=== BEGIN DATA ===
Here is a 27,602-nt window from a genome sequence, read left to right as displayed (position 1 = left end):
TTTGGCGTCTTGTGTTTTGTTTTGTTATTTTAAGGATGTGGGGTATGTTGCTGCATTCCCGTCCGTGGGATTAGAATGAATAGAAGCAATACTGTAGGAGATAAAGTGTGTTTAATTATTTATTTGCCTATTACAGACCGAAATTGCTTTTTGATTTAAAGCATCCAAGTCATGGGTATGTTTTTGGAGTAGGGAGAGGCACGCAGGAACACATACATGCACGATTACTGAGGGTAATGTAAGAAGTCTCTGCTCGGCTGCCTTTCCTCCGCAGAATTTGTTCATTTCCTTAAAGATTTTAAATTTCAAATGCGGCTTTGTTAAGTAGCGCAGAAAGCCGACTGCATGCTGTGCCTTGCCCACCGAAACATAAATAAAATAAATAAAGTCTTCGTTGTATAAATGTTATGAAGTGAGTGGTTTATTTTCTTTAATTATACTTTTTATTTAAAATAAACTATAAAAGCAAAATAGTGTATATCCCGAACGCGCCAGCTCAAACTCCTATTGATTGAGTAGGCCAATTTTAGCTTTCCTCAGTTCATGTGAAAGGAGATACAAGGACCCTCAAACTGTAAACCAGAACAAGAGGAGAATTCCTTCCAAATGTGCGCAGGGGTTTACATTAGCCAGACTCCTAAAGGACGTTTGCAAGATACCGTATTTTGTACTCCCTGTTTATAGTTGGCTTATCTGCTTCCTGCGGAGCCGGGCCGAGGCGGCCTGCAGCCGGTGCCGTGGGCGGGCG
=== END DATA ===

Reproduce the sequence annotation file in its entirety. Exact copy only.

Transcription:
Here is a 27,602-nt window from a genome sequence, read left to right as displayed (position 1 = left end):
TTTGGCGTCTTGTGTTTTGTTTTGTTATTTTAAGGATGTGGGGTATGTTGCTGCATTCCCGTCCGTGGGATTAGAATGAATAGAAGCAATACTGTAGGAGATAAAGTGTGTTTAATTATTTATTTGCCTATTACAGACCGAAATTGCTTTTTGATTTAAAGCATCCAAGTCATGGGTATGTTTTTGGAGTAGGGAGAGGCACGCAGGAACACATACATGCACGATTACTGAGGGTAATGTAAGAAGTCTCTGCTCGGCTGCCTTTCCTCCGCAGAATTTGTTCATTTCCTTAAAGATTTTAAATTTCAAATGCGGCTTTGTTAAGTAGCGCAGAAAGCCGACTGCATGCTGTGCCTTGCCCACCGAAACATAAATAAAATAAATAAAGTCTTCGTTGTATAAATGTTATGAAGTGAGTGGTTTATTTTCTTTAATTATACTTTTTATTTAAAATAAACTATAAAAGCAAAATAGTGTATATCCCGAACGCGCCAGCTCAAACTCCTATTGATTGAGTAGGCCAATTTTAGCTTTCCTCAGTTCATGTGAAAGGAGATACAAGGACCCTCAAACTGTAAACCAGAACAAGAGGAGAATTCCTTCCAAATGTGCGCAGGGGTTTACATTAGCCAGACTCCTAAAGGACGTTTGCAAGATACCGTATTTTGTACTCCCTGTTTATAGTTGGCTTATCTGCTTCCTGCGGAGCCGGGCCGAGGCGGCCTGCAGCCGGTGCCGTGGGCGGGCG